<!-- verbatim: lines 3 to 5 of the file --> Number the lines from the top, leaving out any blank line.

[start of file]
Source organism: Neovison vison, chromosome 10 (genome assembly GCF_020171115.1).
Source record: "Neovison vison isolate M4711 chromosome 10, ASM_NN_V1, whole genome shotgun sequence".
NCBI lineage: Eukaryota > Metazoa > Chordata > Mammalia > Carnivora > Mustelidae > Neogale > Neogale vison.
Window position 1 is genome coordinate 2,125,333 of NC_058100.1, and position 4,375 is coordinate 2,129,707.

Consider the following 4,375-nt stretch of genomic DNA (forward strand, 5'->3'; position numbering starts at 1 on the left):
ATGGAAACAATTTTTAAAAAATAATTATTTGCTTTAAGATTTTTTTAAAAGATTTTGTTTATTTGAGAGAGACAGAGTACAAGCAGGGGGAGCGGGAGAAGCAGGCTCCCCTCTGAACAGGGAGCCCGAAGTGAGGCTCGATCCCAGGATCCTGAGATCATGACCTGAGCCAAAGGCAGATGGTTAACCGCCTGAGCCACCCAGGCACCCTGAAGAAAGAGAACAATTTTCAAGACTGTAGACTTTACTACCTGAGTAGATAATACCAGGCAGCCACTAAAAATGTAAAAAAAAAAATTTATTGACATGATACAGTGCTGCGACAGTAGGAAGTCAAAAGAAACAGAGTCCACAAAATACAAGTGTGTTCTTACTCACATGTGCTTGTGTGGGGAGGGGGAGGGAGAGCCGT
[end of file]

NCBI lineage: Eukaryota > Metazoa > Chordata > Mammalia > Carnivora > Mustelidae > Neogale > Neogale vison.
Window position 1 is genome coordinate 2,125,333 of NC_058100.1, and position 4,375 is coordinate 2,129,707.

Consider the following 4,375-nt stretch of genomic DNA (forward strand, 5'->3'; position numbering starts at 1 on the left):